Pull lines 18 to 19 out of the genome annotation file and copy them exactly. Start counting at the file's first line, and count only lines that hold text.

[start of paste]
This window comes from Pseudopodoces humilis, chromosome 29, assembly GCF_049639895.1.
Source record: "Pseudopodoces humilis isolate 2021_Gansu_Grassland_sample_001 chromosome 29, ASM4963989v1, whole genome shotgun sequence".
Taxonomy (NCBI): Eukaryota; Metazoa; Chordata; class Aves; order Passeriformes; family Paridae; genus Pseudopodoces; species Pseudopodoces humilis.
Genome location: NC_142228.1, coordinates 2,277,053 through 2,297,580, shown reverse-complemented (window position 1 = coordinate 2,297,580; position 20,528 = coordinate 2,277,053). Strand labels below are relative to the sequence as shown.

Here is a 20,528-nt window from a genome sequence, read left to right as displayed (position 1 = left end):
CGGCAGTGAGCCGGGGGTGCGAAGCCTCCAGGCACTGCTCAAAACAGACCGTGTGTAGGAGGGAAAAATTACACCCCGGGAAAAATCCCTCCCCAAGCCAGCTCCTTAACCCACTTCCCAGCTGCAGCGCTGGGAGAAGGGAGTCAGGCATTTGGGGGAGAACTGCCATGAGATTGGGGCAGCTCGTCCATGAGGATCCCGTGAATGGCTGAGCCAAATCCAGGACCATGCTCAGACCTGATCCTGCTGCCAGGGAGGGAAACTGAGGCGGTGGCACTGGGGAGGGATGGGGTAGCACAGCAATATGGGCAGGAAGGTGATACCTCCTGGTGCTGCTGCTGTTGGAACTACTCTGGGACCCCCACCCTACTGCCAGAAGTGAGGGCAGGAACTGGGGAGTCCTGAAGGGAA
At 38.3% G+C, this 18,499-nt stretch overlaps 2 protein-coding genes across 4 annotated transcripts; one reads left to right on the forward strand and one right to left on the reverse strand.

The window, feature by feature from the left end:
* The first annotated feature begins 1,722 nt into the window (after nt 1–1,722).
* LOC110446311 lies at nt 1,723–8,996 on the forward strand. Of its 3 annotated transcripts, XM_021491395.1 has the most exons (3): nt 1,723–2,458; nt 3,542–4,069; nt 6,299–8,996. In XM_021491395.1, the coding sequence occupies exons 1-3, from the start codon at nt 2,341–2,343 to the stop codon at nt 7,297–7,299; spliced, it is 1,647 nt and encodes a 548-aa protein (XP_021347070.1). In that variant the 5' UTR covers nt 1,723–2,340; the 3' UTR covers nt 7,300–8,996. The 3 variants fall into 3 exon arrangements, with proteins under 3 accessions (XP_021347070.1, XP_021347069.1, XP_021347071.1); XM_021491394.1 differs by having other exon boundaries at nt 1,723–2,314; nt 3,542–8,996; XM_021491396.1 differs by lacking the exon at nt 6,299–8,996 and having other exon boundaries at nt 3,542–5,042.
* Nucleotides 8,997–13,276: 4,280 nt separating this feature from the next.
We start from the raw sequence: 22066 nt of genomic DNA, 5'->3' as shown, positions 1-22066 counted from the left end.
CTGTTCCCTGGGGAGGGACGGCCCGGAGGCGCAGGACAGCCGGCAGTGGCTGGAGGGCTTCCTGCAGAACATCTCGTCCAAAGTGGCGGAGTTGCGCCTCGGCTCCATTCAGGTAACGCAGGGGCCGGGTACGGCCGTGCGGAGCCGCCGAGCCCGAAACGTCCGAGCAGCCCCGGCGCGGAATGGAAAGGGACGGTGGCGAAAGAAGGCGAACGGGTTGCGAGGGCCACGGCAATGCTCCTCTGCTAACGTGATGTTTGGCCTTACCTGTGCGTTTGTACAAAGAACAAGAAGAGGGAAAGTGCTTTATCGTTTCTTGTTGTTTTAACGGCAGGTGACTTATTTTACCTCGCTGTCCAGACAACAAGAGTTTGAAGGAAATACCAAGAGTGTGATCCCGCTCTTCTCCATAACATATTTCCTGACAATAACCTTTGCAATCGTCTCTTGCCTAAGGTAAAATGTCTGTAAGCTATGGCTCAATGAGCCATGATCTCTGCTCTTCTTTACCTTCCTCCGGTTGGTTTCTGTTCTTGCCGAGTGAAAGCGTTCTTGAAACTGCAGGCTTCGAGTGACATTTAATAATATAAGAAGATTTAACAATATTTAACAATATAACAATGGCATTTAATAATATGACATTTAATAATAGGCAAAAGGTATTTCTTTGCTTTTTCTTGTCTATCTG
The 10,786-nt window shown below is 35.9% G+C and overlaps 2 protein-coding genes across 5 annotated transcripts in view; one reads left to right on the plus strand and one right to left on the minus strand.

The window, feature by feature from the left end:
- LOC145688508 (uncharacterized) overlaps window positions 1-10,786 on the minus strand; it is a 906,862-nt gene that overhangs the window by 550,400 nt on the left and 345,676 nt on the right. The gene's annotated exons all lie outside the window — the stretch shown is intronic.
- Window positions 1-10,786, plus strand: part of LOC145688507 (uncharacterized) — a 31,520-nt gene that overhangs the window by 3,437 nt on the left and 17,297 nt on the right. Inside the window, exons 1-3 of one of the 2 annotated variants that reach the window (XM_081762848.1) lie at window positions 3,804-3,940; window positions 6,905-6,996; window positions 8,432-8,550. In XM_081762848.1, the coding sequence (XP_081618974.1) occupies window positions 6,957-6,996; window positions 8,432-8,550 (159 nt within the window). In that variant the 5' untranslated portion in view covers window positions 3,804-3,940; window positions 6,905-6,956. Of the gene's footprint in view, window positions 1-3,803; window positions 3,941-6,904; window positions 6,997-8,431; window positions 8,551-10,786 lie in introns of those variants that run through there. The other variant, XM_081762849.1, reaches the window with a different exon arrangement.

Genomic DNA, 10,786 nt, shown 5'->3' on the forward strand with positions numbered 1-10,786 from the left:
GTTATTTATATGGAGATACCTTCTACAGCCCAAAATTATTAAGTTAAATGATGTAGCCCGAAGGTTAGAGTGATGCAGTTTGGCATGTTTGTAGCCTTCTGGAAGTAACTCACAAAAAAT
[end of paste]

Genomic DNA, 10,786 nt, shown 5'->3' on the forward strand with positions numbered 1-10,786 from the left:
GTTATTTATATGGAGATACCTTCTACAGCCCAAAATTATTAAGTTAAATGATGTAGCCCGAAGGTTAGAGTGATGCAGTTTGGCATGTTTGTAGCCTTCTGGAAGTAACTCACAAAAAAT